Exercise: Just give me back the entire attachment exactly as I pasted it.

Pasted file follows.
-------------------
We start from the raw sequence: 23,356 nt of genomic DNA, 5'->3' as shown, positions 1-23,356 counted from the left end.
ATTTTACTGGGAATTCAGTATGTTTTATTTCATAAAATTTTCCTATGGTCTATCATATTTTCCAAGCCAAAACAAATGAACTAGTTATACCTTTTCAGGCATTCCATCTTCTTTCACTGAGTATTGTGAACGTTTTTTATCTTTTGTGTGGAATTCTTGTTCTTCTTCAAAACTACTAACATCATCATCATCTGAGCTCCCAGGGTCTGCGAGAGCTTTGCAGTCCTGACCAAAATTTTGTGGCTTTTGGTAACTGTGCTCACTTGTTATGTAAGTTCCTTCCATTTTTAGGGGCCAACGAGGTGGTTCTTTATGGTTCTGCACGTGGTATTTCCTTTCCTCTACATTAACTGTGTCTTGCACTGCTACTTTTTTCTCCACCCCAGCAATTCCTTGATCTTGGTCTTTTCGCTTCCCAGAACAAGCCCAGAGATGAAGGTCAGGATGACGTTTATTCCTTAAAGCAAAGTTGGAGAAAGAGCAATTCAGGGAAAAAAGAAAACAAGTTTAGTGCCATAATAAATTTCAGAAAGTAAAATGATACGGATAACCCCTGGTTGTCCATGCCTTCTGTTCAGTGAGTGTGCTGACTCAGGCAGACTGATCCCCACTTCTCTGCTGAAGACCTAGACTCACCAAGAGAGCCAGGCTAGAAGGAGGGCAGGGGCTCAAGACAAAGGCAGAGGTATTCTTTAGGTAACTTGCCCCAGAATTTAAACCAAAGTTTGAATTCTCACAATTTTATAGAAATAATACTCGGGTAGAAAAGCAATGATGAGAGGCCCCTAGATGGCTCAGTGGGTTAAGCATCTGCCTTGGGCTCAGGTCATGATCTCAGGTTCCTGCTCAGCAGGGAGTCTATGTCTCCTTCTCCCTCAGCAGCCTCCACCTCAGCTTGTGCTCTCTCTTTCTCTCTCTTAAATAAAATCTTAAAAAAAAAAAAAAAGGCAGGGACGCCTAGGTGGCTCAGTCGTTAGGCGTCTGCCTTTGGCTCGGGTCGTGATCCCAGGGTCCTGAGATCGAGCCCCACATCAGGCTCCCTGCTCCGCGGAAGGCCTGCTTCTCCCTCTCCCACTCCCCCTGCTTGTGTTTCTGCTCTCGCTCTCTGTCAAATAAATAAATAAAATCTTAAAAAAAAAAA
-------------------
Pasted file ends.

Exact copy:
We start from the raw sequence: 23,356 nt of genomic DNA, 5'->3' as shown, positions 1-23,356 counted from the left end.
ATTTTACTGGGAATTCAGTATGTTTTATTTCATAAAATTTTCCTATGGTCTATCATATTTTCCAAGCCAAAACAAATGAACTAGTTATACCTTTTCAGGCATTCCATCTTCTTTCACTGAGTATTGTGAACGTTTTTTATCTTTTGTGTGGAATTCTTGTTCTTCTTCAAAACTACTAACATCATCATCATCTGAGCTCCCAGGGTCTGCGAGAGCTTTGCAGTCCTGACCAAAATTTTGTGGCTTTTGGTAACTGTGCTCACTTGTTATGTAAGTTCCTTCCATTTTTAGGGGCCAACGAGGTGGTTCTTTATGGTTCTGCACGTGGTATTTCCTTTCCTCTACATTAACTGTGTCTTGCACTGCTACTTTTTTCTCCACCCCAGCAATTCCTTGATCTTGGTCTTTTCGCTTCCCAGAACAAGCCCAGAGATGAAGGTCAGGATGACGTTTATTCCTTAAAGCAAAGTTGGAGAAAGAGCAATTCAGGGAAAAAAGAAAACAAGTTTAGTGCCATAATAAATTTCAGAAAGTAAAATGATACGGATAACCCCTGGTTGTCCATGCCTTCTGTTCAGTGAGTGTGCTGACTCAGGCAGACTGATCCCCACTTCTCTGCTGAAGACCTAGACTCACCAAGAGAGCCAGGCTAGAAGGAGGGCAGGGGCTCAAGACAAAGGCAGAGGTATTCTTTAGGTAACTTGCCCCAGAATTTAAACCAAAGTTTGAATTCTCACAATTTTATAGAAATAATACTCGGGTAGAAAAGCAATGATGAGAGGCCCCTAGATGGCTCAGTGGGTTAAGCATCTGCCTTGGGCTCAGGTCATGATCTCAGGTTCCTGCTCAGCAGGGAGTCTATGTCTCCTTCTCCCTCAGCAGCCTCCACCTCAGCTTGTGCTCTCTCTTTCTCTCTCTTAAATAAAATCTTAAAAAAAAAAAAAAAGGCAGGGACGCCTAGGTGGCTCAGTCGTTAGGCGTCTGCCTTTGGCTCGGGTCGTGATCCCAGGGTCCTGAGATCGAGCCCCACATCAGGCTCCCTGCTCCGCGGAAGGCCTGCTTCTCCCTCTCCCACTCCCCCTGCTTGTGTTTCTGCTCTCGCTCTCTGTCAAATAAATAAATAAAATCTTAAAAAAAAAAA